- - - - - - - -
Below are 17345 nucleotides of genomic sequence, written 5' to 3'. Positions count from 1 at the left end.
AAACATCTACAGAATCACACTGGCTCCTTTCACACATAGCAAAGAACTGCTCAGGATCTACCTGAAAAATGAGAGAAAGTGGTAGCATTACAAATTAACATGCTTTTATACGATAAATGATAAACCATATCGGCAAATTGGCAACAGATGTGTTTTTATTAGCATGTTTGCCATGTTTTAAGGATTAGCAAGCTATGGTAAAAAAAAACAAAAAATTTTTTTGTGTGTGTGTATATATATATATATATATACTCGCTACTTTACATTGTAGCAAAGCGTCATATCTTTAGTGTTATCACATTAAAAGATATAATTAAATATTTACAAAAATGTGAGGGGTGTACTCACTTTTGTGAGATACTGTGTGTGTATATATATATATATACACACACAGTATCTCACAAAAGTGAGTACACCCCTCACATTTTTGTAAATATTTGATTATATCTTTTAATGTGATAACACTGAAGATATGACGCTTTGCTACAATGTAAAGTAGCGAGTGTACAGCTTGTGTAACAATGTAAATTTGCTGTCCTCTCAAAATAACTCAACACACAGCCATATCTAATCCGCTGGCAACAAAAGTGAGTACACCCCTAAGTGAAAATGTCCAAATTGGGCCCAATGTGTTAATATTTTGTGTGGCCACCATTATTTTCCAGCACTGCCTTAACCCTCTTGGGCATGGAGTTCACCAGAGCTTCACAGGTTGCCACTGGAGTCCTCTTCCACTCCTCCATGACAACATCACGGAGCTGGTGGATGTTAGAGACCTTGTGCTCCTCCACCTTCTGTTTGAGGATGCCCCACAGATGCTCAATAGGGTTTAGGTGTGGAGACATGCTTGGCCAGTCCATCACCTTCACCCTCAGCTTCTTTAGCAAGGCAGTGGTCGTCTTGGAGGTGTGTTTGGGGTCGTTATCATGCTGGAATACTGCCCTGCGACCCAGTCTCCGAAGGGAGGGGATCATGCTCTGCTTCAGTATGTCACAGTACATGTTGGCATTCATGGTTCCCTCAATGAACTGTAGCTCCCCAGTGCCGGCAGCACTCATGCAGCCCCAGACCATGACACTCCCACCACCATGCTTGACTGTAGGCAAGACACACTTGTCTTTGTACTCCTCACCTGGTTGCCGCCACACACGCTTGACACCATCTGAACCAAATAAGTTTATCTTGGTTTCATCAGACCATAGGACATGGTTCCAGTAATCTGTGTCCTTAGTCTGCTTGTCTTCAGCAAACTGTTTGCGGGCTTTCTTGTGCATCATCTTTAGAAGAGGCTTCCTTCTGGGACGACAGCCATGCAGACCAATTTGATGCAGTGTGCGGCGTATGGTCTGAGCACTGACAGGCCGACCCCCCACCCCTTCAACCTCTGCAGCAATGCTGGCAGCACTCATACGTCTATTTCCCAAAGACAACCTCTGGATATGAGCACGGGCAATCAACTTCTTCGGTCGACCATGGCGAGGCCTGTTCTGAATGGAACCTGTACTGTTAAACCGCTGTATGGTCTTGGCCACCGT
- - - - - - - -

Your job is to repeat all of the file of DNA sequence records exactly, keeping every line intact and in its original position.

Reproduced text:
Below are 17345 nucleotides of genomic sequence, written 5' to 3'. Positions count from 1 at the left end.
AAACATCTACAGAATCACACTGGCTCCTTTCACACATAGCAAAGAACTGCTCAGGATCTACCTGAAAAATGAGAGAAAGTGGTAGCATTACAAATTAACATGCTTTTATACGATAAATGATAAACCATATCGGCAAATTGGCAACAGATGTGTTTTTATTAGCATGTTTGCCATGTTTTAAGGATTAGCAAGCTATGGTAAAAAAAAACAAAAAATTTTTTTGTGTGTGTGTATATATATATATATATATACTCGCTACTTTACATTGTAGCAAAGCGTCATATCTTTAGTGTTATCACATTAAAAGATATAATTAAATATTTACAAAAATGTGAGGGGTGTACTCACTTTTGTGAGATACTGTGTGTGTATATATATATATATACACACACAGTATCTCACAAAAGTGAGTACACCCCTCACATTTTTGTAAATATTTGATTATATCTTTTAATGTGATAACACTGAAGATATGACGCTTTGCTACAATGTAAAGTAGCGAGTGTACAGCTTGTGTAACAATGTAAATTTGCTGTCCTCTCAAAATAACTCAACACACAGCCATATCTAATCCGCTGGCAACAAAAGTGAGTACACCCCTAAGTGAAAATGTCCAAATTGGGCCCAATGTGTTAATATTTTGTGTGGCCACCATTATTTTCCAGCACTGCCTTAACCCTCTTGGGCATGGAGTTCACCAGAGCTTCACAGGTTGCCACTGGAGTCCTCTTCCACTCCTCCATGACAACATCACGGAGCTGGTGGATGTTAGAGACCTTGTGCTCCTCCACCTTCTGTTTGAGGATGCCCCACAGATGCTCAATAGGGTTTAGGTGTGGAGACATGCTTGGCCAGTCCATCACCTTCACCCTCAGCTTCTTTAGCAAGGCAGTGGTCGTCTTGGAGGTGTGTTTGGGGTCGTTATCATGCTGGAATACTGCCCTGCGACCCAGTCTCCGAAGGGAGGGGATCATGCTCTGCTTCAGTATGTCACAGTACATGTTGGCATTCATGGTTCCCTCAATGAACTGTAGCTCCCCAGTGCCGGCAGCACTCATGCAGCCCCAGACCATGACACTCCCACCACCATGCTTGACTGTAGGCAAGACACACTTGTCTTTGTACTCCTCACCTGGTTGCCGCCACACACGCTTGACACCATCTGAACCAAATAAGTTTATCTTGGTTTCATCAGACCATAGGACATGGTTCCAGTAATCTGTGTCCTTAGTCTGCTTGTCTTCAGCAAACTGTTTGCGGGCTTTCTTGTGCATCATCTTTAGAAGAGGCTTCCTTCTGGGACGACAGCCATGCAGACCAATTTGATGCAGTGTGCGGCGTATGGTCTGAGCACTGACAGGCCGACCCCCCACCCCTTCAACCTCTGCAGCAATGCTGGCAGCACTCATACGTCTATTTCCCAAAGACAACCTCTGGATATGAGCACGGGCAATCAACTTCTTCGGTCGACCATGGCGAGGCCTGTTCTGAATGGAACCTGTACTGTTAAACCGCTGTATGGTCTTGGCCACCGT